For Immediate Release - October 26, 2009

Attorney General Martha Coakley's Office Reaches $25,000 Settlement with Dorchester Property Owner for Allegedly Making Racially Discriminatory Statements

BOSTON- Today, Attorney General Martha Coakley's Office reached a settlement with a Dorchester property owner resolving allegations that he made racially discriminatory statements to an African American woman seeking to rent an apartment he had advertised to the public. The Assurance of Discontinuance, filed in Suffolk Superior Court, against Robert Gallo, Sr., resolves allegations that the defendant violated state and federal anti-discrimination laws and requires him to pay $25,000 to the victim.

"Equal and fair access to housing is critical and a right of all residents of the Commonwealth, particularly now when the strain on housing is so great. No tenant in Massachusetts should be treated differently because of his or her race or be subjected to racist statements," said Attorney General Coakley. "Massachusetts landlords, real estate companies and others involved in the rental property business must abide by Massachusetts law prohibiting discrimination and will be held accountable."

According to the prospective tenant's complaint, which was filed with the Boston Fair Housing Commission and referred to the Attorney General's Office, Gallo allegedly told the woman when she attempted to rent his apartment that he was told by neighbors to make sure he rented to the right people and that it was an influential area where only certain people lived. The complaint further alleged that Gallo told the woman that she would have no friends in the area and that he was just looking out for her safety. Testers from the Fair Housing Center of Greater Boston subsequently tested the property and were allegedly subjected to discriminatory statements, including the defendant telling the white tester:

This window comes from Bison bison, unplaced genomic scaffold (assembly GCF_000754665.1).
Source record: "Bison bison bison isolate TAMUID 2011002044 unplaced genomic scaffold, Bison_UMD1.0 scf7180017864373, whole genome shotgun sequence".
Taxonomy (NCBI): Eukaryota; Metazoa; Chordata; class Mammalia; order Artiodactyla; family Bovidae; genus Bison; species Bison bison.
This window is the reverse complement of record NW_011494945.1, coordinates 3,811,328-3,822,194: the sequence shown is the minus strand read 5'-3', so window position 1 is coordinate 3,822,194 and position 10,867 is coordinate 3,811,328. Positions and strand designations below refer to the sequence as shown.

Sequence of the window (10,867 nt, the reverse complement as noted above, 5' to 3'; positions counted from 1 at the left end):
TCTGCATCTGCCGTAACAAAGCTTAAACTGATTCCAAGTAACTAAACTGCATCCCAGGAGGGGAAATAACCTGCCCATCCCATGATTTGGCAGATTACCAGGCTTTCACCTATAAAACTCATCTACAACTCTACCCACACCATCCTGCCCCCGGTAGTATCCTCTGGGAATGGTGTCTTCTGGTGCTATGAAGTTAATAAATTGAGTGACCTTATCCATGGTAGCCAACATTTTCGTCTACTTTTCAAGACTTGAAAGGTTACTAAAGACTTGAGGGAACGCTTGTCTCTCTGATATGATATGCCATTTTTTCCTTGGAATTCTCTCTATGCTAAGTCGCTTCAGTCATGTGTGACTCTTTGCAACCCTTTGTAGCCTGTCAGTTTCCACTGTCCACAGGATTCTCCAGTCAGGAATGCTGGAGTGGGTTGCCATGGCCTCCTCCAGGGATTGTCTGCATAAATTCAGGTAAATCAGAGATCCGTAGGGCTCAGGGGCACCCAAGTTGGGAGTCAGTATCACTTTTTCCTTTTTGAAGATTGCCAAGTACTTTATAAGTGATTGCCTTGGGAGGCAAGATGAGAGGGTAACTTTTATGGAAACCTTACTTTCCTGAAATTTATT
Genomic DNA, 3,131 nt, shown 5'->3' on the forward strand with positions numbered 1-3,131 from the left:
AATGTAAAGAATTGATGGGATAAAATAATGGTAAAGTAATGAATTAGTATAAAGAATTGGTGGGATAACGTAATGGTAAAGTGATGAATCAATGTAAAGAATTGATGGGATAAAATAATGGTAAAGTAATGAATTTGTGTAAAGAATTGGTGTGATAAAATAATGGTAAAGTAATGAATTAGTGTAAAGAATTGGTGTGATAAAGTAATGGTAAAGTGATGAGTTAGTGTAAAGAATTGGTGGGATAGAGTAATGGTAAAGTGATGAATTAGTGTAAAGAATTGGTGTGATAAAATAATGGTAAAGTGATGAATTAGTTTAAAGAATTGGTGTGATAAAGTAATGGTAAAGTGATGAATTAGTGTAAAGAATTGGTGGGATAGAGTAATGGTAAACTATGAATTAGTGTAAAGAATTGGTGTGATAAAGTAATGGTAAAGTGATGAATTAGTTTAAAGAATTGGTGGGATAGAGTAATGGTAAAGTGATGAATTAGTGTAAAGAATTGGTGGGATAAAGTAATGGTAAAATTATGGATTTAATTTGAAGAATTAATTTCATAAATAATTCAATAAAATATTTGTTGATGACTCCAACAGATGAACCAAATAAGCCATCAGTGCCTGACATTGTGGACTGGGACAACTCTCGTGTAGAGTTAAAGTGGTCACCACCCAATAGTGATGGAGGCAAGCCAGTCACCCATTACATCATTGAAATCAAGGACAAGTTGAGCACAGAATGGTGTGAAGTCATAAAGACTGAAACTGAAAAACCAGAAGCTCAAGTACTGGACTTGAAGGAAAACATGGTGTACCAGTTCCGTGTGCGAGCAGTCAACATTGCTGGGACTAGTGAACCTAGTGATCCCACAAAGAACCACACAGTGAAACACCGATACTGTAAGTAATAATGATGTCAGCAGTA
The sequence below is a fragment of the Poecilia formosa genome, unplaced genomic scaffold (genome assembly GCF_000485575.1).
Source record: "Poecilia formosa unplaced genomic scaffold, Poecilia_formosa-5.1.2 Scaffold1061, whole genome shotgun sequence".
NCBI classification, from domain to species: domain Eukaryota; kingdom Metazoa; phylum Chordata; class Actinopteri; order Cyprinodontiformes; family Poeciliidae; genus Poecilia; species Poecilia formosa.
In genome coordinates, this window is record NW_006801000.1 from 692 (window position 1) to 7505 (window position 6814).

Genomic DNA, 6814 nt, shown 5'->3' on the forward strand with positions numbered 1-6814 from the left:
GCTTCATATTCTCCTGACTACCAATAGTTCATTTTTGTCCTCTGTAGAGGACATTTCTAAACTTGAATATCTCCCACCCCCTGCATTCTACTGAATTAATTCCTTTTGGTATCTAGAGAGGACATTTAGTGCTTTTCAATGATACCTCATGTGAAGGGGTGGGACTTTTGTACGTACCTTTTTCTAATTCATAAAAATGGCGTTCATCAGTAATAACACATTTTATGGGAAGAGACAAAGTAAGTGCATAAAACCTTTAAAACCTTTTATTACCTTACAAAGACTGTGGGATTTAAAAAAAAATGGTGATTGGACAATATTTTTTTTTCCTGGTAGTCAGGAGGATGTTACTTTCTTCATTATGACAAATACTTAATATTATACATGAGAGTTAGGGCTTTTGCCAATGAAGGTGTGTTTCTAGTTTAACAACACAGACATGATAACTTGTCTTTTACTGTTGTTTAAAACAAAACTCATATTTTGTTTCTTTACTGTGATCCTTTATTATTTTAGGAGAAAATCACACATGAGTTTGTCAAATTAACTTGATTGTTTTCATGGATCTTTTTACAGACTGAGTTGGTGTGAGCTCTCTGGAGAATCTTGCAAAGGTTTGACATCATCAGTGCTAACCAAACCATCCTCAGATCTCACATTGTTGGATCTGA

• "the people around here are all white"
  • "they don't want someone who is yellow or dark-skinned"
  • "I could not in good conscience have someone in here who was not white"
  • "Just don't get too much of a could get too dark and that would not work"
  • "I like you and your manners and your shade, so you are my first choice"

In addition to requiring Gallo to pay the prospective tenant $25,000, the settlement further requires the defendant to advertise any future rental property as "Equal Housing Opportunity" properties, to maintain a record of rental applicants submitted by prospective tenants, and to report all discrimination complaints to the Attorney General's Office.

The Massachusetts Anti-Discrimination Act prohibits real estate companies, agents, landlords and others involved in property rentals, from discriminating against people on the basis of race.

This matter was handled by Assistant Attorney General Adam Hollingsworth of Attorney General Coakley's Civil Rights Division.